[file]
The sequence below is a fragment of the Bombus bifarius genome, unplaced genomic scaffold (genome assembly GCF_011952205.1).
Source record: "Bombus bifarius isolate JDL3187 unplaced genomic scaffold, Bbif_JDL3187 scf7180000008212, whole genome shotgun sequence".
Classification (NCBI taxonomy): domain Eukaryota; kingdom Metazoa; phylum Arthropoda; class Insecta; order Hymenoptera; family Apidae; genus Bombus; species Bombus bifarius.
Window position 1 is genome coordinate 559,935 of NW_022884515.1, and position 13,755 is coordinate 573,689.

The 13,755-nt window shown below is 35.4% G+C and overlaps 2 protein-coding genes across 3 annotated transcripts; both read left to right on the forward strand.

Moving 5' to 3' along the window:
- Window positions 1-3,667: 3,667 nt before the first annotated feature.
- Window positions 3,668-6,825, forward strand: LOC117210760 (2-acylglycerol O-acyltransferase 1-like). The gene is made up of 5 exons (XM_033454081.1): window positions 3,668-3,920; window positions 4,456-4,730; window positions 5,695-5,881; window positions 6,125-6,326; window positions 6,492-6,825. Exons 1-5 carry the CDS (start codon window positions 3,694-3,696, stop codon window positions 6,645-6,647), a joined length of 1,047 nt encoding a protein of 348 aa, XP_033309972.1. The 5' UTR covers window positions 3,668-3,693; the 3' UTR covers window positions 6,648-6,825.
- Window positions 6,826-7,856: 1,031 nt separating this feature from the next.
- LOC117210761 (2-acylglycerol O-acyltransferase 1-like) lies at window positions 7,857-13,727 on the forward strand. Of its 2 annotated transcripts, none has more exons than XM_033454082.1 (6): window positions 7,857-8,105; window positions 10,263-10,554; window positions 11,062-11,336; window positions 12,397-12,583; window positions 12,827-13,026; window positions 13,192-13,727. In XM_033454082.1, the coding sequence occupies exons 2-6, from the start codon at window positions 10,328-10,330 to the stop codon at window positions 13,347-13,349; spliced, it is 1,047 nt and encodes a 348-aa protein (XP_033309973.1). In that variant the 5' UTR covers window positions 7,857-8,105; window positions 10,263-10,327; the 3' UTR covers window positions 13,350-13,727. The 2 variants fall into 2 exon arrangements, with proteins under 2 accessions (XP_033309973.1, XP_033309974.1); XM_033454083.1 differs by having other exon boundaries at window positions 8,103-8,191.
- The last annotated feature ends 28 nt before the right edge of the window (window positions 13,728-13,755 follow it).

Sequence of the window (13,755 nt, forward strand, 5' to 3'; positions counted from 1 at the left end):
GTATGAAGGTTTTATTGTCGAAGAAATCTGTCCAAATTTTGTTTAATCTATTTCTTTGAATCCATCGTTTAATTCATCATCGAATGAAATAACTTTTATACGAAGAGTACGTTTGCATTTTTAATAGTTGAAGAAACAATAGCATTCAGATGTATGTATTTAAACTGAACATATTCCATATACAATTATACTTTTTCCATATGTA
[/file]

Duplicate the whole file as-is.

The sequence below is a fragment of the Bombus bifarius genome, unplaced genomic scaffold (genome assembly GCF_011952205.1).
Source record: "Bombus bifarius isolate JDL3187 unplaced genomic scaffold, Bbif_JDL3187 scf7180000008212, whole genome shotgun sequence".
Classification (NCBI taxonomy): domain Eukaryota; kingdom Metazoa; phylum Arthropoda; class Insecta; order Hymenoptera; family Apidae; genus Bombus; species Bombus bifarius.
Window position 1 is genome coordinate 559,935 of NW_022884515.1, and position 13,755 is coordinate 573,689.

The 13,755-nt window shown below is 35.4% G+C and overlaps 2 protein-coding genes across 3 annotated transcripts; both read left to right on the forward strand.

Moving 5' to 3' along the window:
- Window positions 1-3,667: 3,667 nt before the first annotated feature.
- Window positions 3,668-6,825, forward strand: LOC117210760 (2-acylglycerol O-acyltransferase 1-like). The gene is made up of 5 exons (XM_033454081.1): window positions 3,668-3,920; window positions 4,456-4,730; window positions 5,695-5,881; window positions 6,125-6,326; window positions 6,492-6,825. Exons 1-5 carry the CDS (start codon window positions 3,694-3,696, stop codon window positions 6,645-6,647), a joined length of 1,047 nt encoding a protein of 348 aa, XP_033309972.1. The 5' UTR covers window positions 3,668-3,693; the 3' UTR covers window positions 6,648-6,825.
- Window positions 6,826-7,856: 1,031 nt separating this feature from the next.
- LOC117210761 (2-acylglycerol O-acyltransferase 1-like) lies at window positions 7,857-13,727 on the forward strand. Of its 2 annotated transcripts, none has more exons than XM_033454082.1 (6): window positions 7,857-8,105; window positions 10,263-10,554; window positions 11,062-11,336; window positions 12,397-12,583; window positions 12,827-13,026; window positions 13,192-13,727. In XM_033454082.1, the coding sequence occupies exons 2-6, from the start codon at window positions 10,328-10,330 to the stop codon at window positions 13,347-13,349; spliced, it is 1,047 nt and encodes a 348-aa protein (XP_033309973.1). In that variant the 5' UTR covers window positions 7,857-8,105; window positions 10,263-10,327; the 3' UTR covers window positions 13,350-13,727. The 2 variants fall into 2 exon arrangements, with proteins under 2 accessions (XP_033309973.1, XP_033309974.1); XM_033454083.1 differs by having other exon boundaries at window positions 8,103-8,191.
- The last annotated feature ends 28 nt before the right edge of the window (window positions 13,728-13,755 follow it).

Sequence of the window (13,755 nt, forward strand, 5' to 3'; positions counted from 1 at the left end):
GTATGAAGGTTTTATTGTCGAAGAAATCTGTCCAAATTTTGTTTAATCTATTTCTTTGAATCCATCGTTTAATTCATCATCGAATGAAATAACTTTTATACGAAGAGTACGTTTGCATTTTTAATAGTTGAAGAAACAATAGCATTCAGATGTATGTATTTAAACTGAACATATTCCATATACAATTATACTTTTTCCATATGTA